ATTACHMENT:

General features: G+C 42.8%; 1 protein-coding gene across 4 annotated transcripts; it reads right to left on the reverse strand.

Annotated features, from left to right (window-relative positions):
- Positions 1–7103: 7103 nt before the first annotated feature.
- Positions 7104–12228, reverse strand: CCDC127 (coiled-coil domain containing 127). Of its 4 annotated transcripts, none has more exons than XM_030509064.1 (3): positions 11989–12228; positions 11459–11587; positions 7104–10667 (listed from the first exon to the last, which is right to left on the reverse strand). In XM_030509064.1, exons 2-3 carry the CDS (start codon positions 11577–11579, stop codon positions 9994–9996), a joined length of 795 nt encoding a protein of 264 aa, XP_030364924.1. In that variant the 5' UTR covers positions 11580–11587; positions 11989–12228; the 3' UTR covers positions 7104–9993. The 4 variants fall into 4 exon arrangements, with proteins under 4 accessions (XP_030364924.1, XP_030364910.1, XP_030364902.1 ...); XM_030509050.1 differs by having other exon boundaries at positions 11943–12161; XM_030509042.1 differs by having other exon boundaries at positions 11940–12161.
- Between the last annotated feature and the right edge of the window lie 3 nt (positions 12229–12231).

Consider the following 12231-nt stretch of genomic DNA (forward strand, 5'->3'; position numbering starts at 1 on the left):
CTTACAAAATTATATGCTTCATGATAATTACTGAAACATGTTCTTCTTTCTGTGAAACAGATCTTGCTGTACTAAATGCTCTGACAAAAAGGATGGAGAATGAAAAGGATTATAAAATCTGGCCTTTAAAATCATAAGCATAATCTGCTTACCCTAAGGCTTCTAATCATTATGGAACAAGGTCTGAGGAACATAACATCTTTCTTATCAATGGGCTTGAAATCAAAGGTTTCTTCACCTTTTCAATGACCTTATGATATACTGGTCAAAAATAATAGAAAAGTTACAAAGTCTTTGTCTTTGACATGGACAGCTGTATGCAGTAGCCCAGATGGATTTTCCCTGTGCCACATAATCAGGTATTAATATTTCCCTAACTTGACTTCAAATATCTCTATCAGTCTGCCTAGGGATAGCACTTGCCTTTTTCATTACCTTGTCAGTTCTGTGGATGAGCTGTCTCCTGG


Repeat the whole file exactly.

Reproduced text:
General features: G+C 42.8%; 1 protein-coding gene across 4 annotated transcripts; it reads right to left on the reverse strand.

Annotated features, from left to right (window-relative positions):
- Positions 1–7103: 7103 nt before the first annotated feature.
- Positions 7104–12228, reverse strand: CCDC127 (coiled-coil domain containing 127). Of its 4 annotated transcripts, none has more exons than XM_030509064.1 (3): positions 11989–12228; positions 11459–11587; positions 7104–10667 (listed from the first exon to the last, which is right to left on the reverse strand). In XM_030509064.1, exons 2-3 carry the CDS (start codon positions 11577–11579, stop codon positions 9994–9996), a joined length of 795 nt encoding a protein of 264 aa, XP_030364924.1. In that variant the 5' UTR covers positions 11580–11587; positions 11989–12228; the 3' UTR covers positions 7104–9993. The 4 variants fall into 4 exon arrangements, with proteins under 4 accessions (XP_030364924.1, XP_030364910.1, XP_030364902.1 ...); XM_030509050.1 differs by having other exon boundaries at positions 11943–12161; XM_030509042.1 differs by having other exon boundaries at positions 11940–12161.
- Between the last annotated feature and the right edge of the window lie 3 nt (positions 12229–12231).

Consider the following 12231-nt stretch of genomic DNA (forward strand, 5'->3'; position numbering starts at 1 on the left):
CTTACAAAATTATATGCTTCATGATAATTACTGAAACATGTTCTTCTTTCTGTGAAACAGATCTTGCTGTACTAAATGCTCTGACAAAAAGGATGGAGAATGAAAAGGATTATAAAATCTGGCCTTTAAAATCATAAGCATAATCTGCTTACCCTAAGGCTTCTAATCATTATGGAACAAGGTCTGAGGAACATAACATCTTTCTTATCAATGGGCTTGAAATCAAAGGTTTCTTCACCTTTTCAATGACCTTATGATATACTGGTCAAAAATAATAGAAAAGTTACAAAGTCTTTGTCTTTGACATGGACAGCTGTATGCAGTAGCCCAGATGGATTTTCCCTGTGCCACATAATCAGGTATTAATATTTCCCTAACTTGACTTCAAATATCTCTATCAGTCTGCCTAGGGATAGCACTTGCCTTTTTCATTACCTTGTCAGTTCTGTGGATGAGCTGTCTCCTGG